Wastewater lift stations are facilities designed to move wastewater from lower to higher elevation through pipes. Key elements of lift stations include a wastewater receiving well (wet-well), often equipped with a mechanically cleaned bar screens in larger pump stations in order to protect the pumps, or grinders to remove coarse materials; pumps and piping with associated valves; motors; a power supply system; an equipment control and alarm system; and an odor control system and ventilation system. Pressure control valves are used to reduce pipeline pressures below a safe operating pressure during lift station startup and shut-down. Critical pumping stations are often equipped with diesel generators to provide power to critical equipment in the event of a blackout or loss of electricity. Connection points to a generator in a lift station should be checked and tightened annually.
Estimating the number of days it will take to fill a bar screen:
A pump station has been averaging a screenings removal of 3.2 ft3 per million gallons. The average daily flow to the pump station is 4.5 MGD. How many days will it take to fill a screen with a 96 ft3 capacity?
First find out how much is screened out per day by multiplying the flow times the volume. Then find out how many days by dividing the capacity by the flow.
Materials screened per day = 4.5 MGD x 3.2 ft3/MG = 14.4 ft3 per day
Days to fill the screen = (96 ft3) / (14.4 ft3/day) = 6.67 days
Calculating cost for solids removal
A collection system has an average daily flow of 7.44 MGD with an average daily screenings load of 205 mg/L. If this facility removes 92% of the screenings, at $75.50 per ton for land fill disposal, what is the yearly cost of disposal? There is 0.75 lbs of screenings removed that can go to landfill after being removed.
First calculate the lbs of BOD produced. Then calculate the amount of solids that are produced and determine the cost.
Lbs of BOD per day = 7.44 MGD x 8.34 x 205 mg/L = 12,720.17 lbs
Lbs of BOD removed per day = 12,720.17 lbs x 0.92 = 11,702.55 lbs
Lbs of BOD removed per year = 11,702.55 lbs x 365 = 4,271,430.75 lbs
Tons of BOD removed per year = (4,271,430.75 lbs) / (2,000 lb/ton) = 2,135.72 tons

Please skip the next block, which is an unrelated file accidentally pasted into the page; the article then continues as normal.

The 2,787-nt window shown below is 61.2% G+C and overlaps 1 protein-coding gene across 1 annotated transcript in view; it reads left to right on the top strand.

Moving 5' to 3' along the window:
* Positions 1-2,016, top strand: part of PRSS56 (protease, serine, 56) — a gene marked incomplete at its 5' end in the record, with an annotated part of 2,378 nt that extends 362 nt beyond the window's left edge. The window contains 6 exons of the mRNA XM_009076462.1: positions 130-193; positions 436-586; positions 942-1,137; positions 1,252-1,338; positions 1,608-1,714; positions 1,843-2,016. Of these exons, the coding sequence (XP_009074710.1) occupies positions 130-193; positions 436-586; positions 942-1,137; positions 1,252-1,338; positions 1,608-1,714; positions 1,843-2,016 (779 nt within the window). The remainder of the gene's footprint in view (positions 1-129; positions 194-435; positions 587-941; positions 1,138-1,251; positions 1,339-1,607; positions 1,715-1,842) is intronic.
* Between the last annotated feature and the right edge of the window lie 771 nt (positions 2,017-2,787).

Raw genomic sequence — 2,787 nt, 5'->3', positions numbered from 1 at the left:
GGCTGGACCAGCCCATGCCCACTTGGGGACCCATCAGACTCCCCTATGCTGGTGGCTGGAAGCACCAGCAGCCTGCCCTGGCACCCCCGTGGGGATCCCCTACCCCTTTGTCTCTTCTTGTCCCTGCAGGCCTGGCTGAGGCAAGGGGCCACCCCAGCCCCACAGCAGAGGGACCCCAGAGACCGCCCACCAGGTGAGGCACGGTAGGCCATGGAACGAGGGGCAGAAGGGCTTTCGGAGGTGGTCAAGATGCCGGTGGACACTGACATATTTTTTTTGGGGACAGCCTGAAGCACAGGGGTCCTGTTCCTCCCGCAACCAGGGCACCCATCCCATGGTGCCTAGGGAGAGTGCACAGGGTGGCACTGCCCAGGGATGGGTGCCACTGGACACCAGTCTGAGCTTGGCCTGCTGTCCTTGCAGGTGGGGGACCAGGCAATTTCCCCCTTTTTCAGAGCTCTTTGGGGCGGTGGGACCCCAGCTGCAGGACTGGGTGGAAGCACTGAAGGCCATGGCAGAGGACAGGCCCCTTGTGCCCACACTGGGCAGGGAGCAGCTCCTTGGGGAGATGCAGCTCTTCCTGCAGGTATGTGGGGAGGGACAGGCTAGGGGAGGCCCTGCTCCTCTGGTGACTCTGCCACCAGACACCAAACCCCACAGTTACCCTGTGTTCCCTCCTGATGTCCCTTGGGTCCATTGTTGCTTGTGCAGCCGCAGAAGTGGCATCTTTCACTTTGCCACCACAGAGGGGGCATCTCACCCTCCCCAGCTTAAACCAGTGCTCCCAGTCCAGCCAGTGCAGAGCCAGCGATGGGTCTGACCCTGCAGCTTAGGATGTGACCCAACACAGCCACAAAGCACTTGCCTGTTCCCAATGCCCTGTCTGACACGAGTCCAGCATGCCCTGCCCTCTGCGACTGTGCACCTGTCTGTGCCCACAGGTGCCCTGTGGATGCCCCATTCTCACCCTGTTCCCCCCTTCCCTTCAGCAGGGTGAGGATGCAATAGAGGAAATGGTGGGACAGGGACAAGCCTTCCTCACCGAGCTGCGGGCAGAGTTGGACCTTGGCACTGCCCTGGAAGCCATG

# of lbs of solids removed per year = 2,135.72 tons x 0.75 = 1,601.79
Cost per year = 1,601.79 tons x $75.50 = $120,934.95
Lift station equipment and systems are often installed in an enclosed structure. They can be constructed on-site (custom-designed) or prefabricated. Lift station capacities range from 20 gallons per minute to more than 100,000 gallons per minute. Pre-fabricated lift stations generally have capacities of up to 10,000 gallons per minute.
Centrifugal pumps are commonly used in lift stations. A trapped air column, or bubbler system, that senses pressure and level is commonly used for pump station control. Other control alternatives include electrodes placed at cut-off levels, floats, mechanical clutches, and floating mercury switches. A more sophisticated control operation involves the use of variable speed drives.
Lift stations are typically provided with equipment for easy pump removal. Floor access hatches or openings above the pump room and an overhead monorail beam, bridge crane, or portable hoist are commonly used.
The two most common types of lift stations are the dry-pit or dry-well and submersible lift stations. In dry-well lift stations, pumps and valves are housed in a pump room (dry pit or dry-well), that is easily accessible. The wet-well is a separate chamber attached or located adjacent to the dry-well (pump room) structure.
Submersible lift stations do not have a separate pump room; the lift station header piping, associated valves, and flow meters are located in a separate dry vault at grade for easy access. Submersible lift stations include sealed pumps that operate submerged in the wet-well. These are removed to the surface periodically and reinstalled using guide rails and a hoist.